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World J Gastroenterol. 2013 Jan 14;19(2):304-6. doi: 10.3748/wjg.v19.i2.304.

Lesson from an intriguing case of cryoglobulinemia.

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  • 1Department of Emergency and Organ Transplantation, University of Bari, 70100 Bari, Italy.


Cryoglobulinemia is a pathological condition usually associated with hepatitis C virus (HCV) chronic liver disease and less commonly with autoimmune or lymphoproliferative disorders. The possible association of cryoglobulinemia with hepatitis B virus (HBV) infection is not widely accepted. In our patient, serum negativity for HCV markers initially led us to consider two other causes of cryoglobulinemia. Myelodysplastic disorders were excluded on the basis of hematological studies, while serum markers for active HBV infection were positive. Surprisingly, the detection of HCV RNA in the cryocrit, even in the absence of anti-HCV antibodies, suggested a pathogenetic role of HCV in this case of cryoglobulinemia. Negative "first level" tests for HCV in the serum do not completely exclude HCV involvement in the pathogenesis of cryoglobulinemia. Analysis of the cryoprecipitate is always essential for diagnosis.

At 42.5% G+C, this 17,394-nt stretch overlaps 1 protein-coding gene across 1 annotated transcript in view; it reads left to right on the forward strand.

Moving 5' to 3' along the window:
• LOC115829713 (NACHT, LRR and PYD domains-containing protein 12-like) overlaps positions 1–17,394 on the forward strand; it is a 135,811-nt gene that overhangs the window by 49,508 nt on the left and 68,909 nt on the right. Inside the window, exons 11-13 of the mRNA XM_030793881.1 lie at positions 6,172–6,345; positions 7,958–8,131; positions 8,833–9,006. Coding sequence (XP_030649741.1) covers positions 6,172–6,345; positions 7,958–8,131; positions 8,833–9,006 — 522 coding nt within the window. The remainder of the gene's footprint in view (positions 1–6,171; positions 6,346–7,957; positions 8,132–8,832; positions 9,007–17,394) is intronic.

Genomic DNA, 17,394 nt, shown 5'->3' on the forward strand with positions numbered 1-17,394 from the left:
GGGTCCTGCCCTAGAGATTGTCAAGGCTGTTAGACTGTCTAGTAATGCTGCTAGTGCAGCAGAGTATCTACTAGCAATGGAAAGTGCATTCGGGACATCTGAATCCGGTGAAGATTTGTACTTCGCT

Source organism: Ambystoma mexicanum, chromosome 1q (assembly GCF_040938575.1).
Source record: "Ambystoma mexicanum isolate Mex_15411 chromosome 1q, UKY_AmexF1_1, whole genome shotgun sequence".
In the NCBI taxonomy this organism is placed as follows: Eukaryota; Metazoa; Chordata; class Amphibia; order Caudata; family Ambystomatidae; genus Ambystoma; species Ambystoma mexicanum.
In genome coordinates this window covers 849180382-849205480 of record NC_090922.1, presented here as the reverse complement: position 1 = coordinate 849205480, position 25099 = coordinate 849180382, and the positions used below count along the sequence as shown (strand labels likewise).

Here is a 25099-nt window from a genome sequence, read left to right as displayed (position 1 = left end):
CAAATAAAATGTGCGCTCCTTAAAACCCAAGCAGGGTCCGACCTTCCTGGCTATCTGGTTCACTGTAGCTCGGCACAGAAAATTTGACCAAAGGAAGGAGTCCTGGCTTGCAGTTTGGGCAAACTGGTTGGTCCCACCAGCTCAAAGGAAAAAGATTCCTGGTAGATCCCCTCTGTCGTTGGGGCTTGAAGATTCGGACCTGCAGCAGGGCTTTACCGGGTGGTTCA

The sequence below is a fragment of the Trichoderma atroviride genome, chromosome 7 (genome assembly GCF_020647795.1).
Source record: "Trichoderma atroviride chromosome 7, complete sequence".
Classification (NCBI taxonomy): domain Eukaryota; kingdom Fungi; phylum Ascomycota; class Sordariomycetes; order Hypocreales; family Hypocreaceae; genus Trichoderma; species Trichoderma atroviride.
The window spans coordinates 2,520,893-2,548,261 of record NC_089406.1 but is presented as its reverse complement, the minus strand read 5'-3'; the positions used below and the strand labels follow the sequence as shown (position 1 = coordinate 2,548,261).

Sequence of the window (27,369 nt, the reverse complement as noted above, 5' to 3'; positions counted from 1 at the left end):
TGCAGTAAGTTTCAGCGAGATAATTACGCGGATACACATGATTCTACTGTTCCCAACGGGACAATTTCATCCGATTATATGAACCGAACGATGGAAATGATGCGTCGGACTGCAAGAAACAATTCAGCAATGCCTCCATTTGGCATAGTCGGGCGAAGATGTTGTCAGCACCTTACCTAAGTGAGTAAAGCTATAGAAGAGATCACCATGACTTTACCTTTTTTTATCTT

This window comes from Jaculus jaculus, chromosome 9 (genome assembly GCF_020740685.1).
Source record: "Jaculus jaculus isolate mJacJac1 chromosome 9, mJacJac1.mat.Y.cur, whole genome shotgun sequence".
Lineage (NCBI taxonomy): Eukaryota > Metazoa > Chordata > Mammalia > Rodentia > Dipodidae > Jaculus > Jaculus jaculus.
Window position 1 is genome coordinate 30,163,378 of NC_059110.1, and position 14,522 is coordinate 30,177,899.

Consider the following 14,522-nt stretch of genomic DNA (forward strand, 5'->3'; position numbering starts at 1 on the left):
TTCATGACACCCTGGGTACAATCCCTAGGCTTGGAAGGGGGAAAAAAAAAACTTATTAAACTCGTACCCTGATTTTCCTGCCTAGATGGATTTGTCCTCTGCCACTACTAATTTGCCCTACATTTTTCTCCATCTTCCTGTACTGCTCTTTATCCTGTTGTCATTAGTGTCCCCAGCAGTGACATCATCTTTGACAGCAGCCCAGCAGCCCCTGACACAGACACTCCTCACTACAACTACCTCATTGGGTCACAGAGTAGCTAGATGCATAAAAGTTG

Cryocrit; Cryoglobulinemia; Hepatitis B virus; Hepatitis C virus; Myelodysplastic disorders

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